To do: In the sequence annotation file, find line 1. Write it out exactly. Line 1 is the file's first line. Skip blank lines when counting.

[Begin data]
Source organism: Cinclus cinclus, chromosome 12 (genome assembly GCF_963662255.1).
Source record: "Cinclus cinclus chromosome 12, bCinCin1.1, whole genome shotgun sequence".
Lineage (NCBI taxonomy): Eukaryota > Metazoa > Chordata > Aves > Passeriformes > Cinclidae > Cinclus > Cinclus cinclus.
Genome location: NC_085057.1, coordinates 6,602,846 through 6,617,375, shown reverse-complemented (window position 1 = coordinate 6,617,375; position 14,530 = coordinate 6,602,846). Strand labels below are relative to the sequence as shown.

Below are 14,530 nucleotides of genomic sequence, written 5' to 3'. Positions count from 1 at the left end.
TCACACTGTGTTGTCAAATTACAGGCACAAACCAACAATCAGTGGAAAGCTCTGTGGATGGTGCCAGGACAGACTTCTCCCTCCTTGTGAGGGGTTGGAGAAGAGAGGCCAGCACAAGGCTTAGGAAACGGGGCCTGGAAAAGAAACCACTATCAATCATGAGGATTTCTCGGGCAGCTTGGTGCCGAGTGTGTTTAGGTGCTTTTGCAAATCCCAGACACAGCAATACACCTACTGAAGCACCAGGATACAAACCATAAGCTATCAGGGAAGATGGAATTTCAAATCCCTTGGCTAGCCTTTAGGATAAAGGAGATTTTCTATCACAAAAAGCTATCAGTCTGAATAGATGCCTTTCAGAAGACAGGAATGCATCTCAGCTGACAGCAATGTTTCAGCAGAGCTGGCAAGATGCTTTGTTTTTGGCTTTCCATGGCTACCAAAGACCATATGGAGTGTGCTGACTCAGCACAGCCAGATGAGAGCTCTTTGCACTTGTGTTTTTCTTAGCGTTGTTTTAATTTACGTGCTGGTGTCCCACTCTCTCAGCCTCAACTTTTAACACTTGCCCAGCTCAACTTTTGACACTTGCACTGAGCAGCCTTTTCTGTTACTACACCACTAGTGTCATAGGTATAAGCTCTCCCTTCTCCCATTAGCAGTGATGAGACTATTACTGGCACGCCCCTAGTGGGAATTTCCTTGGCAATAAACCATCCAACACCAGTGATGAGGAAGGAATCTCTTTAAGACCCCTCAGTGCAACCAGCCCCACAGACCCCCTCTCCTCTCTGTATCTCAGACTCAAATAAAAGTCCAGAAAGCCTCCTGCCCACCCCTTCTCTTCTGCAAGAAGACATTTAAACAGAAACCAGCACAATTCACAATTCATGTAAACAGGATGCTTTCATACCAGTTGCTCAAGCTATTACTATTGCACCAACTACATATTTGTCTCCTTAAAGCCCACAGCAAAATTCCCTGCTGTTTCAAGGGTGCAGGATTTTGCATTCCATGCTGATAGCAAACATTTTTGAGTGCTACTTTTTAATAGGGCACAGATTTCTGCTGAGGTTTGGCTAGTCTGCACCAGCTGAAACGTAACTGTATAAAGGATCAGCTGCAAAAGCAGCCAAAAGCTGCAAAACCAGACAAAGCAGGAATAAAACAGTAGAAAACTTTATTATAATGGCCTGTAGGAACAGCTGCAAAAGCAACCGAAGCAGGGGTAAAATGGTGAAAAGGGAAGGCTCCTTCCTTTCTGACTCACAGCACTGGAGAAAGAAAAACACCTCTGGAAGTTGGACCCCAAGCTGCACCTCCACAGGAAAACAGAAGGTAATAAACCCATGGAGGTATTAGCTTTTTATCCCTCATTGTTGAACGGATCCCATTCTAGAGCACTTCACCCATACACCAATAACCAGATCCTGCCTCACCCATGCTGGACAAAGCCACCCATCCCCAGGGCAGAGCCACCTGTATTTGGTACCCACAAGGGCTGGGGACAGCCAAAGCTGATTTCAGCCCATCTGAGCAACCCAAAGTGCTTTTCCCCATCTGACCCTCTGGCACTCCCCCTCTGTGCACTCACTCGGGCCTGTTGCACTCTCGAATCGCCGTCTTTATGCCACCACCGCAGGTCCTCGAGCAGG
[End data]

Source organism: Cinclus cinclus, chromosome 12 (genome assembly GCF_963662255.1).